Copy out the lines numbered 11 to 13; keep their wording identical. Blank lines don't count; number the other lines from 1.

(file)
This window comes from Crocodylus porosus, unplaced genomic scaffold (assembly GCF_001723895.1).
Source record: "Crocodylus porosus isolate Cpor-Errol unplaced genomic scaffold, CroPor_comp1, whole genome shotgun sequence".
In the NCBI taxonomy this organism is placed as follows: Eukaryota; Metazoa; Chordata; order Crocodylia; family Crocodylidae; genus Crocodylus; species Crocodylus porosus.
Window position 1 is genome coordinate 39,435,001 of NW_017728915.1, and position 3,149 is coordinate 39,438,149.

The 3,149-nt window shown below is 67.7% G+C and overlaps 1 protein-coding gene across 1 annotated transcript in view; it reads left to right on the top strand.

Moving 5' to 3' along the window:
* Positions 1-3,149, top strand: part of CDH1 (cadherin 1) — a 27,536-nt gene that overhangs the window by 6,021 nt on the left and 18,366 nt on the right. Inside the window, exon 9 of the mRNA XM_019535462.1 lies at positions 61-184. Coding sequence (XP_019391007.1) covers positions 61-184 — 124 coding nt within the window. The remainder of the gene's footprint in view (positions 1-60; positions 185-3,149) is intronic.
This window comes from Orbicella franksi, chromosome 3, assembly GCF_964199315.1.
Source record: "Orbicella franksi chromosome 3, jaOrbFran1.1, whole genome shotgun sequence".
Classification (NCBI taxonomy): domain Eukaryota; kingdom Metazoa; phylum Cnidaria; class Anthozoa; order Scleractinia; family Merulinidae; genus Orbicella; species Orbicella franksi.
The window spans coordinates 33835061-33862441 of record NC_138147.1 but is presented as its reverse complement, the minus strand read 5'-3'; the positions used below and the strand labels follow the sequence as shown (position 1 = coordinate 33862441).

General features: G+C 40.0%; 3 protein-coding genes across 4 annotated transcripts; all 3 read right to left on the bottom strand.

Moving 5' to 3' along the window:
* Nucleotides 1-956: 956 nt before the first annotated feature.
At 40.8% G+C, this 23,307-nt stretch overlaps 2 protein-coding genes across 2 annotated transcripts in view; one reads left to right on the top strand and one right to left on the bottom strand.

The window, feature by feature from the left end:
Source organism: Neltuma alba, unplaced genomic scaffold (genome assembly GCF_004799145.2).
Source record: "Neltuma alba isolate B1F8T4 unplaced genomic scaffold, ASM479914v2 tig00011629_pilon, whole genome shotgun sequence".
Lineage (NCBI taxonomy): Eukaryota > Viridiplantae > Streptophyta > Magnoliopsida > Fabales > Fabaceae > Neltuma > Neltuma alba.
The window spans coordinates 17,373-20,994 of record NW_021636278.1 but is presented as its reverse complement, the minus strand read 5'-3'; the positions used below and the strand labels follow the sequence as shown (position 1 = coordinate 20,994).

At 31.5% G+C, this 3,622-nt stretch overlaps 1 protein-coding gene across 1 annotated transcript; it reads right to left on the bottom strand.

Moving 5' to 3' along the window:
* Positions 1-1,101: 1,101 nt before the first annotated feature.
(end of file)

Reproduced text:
The window spans coordinates 33835061-33862441 of record NC_138147.1 but is presented as its reverse complement, the minus strand read 5'-3'; the positions used below and the strand labels follow the sequence as shown (position 1 = coordinate 33862441).

General features: G+C 40.0%; 3 protein-coding genes across 4 annotated transcripts; all 3 read right to left on the bottom strand.

Moving 5' to 3' along the window: